My snail mail, cute stationery, pen pal sent a letter in an envelope sealed with red wax and a tree impression. Retrieving it from the mailbox, I thought, wow, she made all this effort just for me. The seal is a special handmade touch. It declares, “Voila!” as I hold it in my hands.
Why a slow, old fashioned letter?
There’s something special about a personal paper missive, unlike electronic communication. The paper of the letter and envelope, the ink or graphite, the lines and slopes of each word imbued with the letter writer’s attention and intention: for a time, I thought only of communing with you. The smell of orange zest, clanging, cheering crowds, a deep ache. The writer sends a full-bodied memory to the recipient.
Marvelous! No wonder people like receiving letters. Why did we ever stop? The emotional charge is precious—more subtle than playing a video game, more personal than getting a magazine, more deliberate than social media.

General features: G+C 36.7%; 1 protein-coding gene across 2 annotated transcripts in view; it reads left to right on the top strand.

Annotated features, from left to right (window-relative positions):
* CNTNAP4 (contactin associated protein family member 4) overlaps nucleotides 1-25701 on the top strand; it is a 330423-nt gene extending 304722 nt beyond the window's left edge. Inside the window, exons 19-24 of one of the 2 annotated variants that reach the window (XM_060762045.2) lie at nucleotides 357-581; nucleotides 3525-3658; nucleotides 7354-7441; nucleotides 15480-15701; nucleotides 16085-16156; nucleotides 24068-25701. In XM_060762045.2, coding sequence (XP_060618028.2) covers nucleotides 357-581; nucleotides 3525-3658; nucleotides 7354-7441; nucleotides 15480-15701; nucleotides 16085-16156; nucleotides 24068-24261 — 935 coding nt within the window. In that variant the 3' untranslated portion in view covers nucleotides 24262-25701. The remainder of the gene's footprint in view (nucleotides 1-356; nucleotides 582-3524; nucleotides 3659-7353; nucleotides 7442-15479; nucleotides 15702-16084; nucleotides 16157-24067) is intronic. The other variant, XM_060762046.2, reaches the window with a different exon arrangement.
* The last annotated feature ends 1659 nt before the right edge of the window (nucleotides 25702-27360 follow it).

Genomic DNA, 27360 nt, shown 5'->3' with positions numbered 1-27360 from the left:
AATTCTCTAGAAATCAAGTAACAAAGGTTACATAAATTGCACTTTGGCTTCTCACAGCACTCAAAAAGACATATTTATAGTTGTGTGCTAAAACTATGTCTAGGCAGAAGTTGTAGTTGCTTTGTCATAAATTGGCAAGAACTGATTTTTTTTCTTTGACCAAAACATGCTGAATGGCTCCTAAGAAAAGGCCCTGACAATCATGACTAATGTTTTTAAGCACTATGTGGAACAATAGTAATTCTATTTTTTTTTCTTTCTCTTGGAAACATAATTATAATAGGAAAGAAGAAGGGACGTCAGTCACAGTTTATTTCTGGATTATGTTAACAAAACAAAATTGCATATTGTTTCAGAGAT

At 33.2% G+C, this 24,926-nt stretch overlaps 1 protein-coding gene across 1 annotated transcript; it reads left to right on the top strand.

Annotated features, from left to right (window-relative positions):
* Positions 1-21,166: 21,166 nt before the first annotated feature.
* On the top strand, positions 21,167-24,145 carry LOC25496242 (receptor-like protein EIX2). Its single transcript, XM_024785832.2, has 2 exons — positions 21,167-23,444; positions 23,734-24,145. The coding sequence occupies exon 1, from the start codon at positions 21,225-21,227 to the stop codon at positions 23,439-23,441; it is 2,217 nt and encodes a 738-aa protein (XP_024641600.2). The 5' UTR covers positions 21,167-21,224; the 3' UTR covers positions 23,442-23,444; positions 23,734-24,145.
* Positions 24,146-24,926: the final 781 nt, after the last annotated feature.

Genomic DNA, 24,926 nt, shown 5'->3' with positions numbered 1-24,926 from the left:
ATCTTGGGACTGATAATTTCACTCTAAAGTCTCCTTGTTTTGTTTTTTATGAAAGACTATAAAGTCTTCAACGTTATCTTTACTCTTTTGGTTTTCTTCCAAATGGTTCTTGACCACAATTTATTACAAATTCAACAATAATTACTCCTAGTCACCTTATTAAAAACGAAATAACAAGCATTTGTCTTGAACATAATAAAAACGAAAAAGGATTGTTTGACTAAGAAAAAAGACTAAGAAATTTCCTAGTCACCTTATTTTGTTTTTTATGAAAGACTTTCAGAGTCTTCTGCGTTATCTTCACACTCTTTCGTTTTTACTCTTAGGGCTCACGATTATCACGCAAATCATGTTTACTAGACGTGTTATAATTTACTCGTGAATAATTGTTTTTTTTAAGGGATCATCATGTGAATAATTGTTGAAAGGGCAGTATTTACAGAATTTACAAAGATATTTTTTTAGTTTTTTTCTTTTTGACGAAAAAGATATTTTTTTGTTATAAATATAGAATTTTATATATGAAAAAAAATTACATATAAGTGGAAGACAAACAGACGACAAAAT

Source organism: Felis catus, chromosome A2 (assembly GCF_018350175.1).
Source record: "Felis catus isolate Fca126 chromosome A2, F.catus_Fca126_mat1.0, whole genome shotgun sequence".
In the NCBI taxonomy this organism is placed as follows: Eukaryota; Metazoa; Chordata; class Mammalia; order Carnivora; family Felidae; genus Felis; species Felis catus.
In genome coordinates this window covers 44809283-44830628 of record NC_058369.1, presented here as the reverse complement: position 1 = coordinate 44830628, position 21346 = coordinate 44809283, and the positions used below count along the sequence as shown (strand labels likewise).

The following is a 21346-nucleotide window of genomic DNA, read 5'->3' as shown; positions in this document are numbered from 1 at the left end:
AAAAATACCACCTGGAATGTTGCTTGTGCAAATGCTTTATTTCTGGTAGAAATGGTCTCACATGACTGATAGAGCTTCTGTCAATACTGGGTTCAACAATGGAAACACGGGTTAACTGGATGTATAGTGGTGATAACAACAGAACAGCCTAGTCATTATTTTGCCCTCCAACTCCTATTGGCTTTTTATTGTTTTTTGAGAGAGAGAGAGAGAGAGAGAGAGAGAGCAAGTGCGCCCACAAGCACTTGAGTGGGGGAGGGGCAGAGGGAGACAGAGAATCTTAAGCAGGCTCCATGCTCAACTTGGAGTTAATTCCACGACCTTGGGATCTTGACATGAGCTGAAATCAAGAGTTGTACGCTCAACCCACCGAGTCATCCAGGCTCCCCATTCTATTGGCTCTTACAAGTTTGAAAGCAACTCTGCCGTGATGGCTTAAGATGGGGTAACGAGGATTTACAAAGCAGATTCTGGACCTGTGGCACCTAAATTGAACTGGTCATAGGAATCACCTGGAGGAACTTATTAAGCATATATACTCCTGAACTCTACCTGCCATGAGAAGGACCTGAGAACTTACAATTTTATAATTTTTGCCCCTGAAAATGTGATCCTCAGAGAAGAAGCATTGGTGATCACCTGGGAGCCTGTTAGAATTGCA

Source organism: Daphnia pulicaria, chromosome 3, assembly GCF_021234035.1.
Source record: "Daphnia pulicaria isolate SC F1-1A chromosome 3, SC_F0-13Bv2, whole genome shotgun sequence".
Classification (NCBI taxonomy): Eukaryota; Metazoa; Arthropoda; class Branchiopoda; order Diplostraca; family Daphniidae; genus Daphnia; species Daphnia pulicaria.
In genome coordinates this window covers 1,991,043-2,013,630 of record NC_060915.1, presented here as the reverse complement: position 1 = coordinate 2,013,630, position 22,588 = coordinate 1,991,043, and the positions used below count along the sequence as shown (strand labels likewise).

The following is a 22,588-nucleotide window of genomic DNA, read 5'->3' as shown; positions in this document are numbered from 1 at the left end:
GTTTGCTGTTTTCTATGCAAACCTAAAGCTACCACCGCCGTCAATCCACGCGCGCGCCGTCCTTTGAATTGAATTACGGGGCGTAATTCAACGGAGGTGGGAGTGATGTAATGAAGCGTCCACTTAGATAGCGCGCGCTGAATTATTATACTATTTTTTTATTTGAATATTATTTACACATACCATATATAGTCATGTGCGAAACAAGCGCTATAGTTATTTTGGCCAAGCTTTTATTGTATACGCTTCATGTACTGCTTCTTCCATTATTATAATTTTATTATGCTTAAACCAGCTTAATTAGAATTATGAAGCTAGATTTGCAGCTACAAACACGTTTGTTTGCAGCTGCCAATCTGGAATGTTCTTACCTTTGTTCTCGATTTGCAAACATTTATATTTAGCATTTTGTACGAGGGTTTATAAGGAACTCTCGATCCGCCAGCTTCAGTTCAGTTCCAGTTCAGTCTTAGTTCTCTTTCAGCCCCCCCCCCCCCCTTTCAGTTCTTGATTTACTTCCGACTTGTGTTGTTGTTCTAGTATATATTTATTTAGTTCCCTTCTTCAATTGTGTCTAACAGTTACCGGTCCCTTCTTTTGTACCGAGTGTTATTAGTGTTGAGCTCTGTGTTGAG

A letter strikes the heart and can be carried around all day in anticipation or as a reminder.
A letter is a marker of someone else’s thoughts and emotions. An unfurling of consciousness or conscience.
Yes, a letter carries a word mechanic’s charge in both power and purpose. I understand now why we keep letters and analyze some. What were they thinking during that event? But the writings of loved ones, loving ones, are most cherished.
Letters change writers and receivers
Why not revive this wayside practice? Stop. Sit. Focus. Write. How would our day, our relationships, ourselves, change If we wrote letters regularly? Reflect. Review. Experience gratitude. All good things.
Who merits a letter?
- A sibling
- Anyone who has touched your life and whom you wish to acknowledge
What to write about
- Share an experience
- Ask for help with a problem
- Describe the effect of the recipient’s action or gift
- Send well wishes for a promotion, an award, a new venture, or a win
- Suggest a book or restaurant she might like
Pick someone. Get a blank card or notepaper. And begin. Don’t overthink it.
Painting by Ohara Koson. Image provided by rawpixel on flicker.com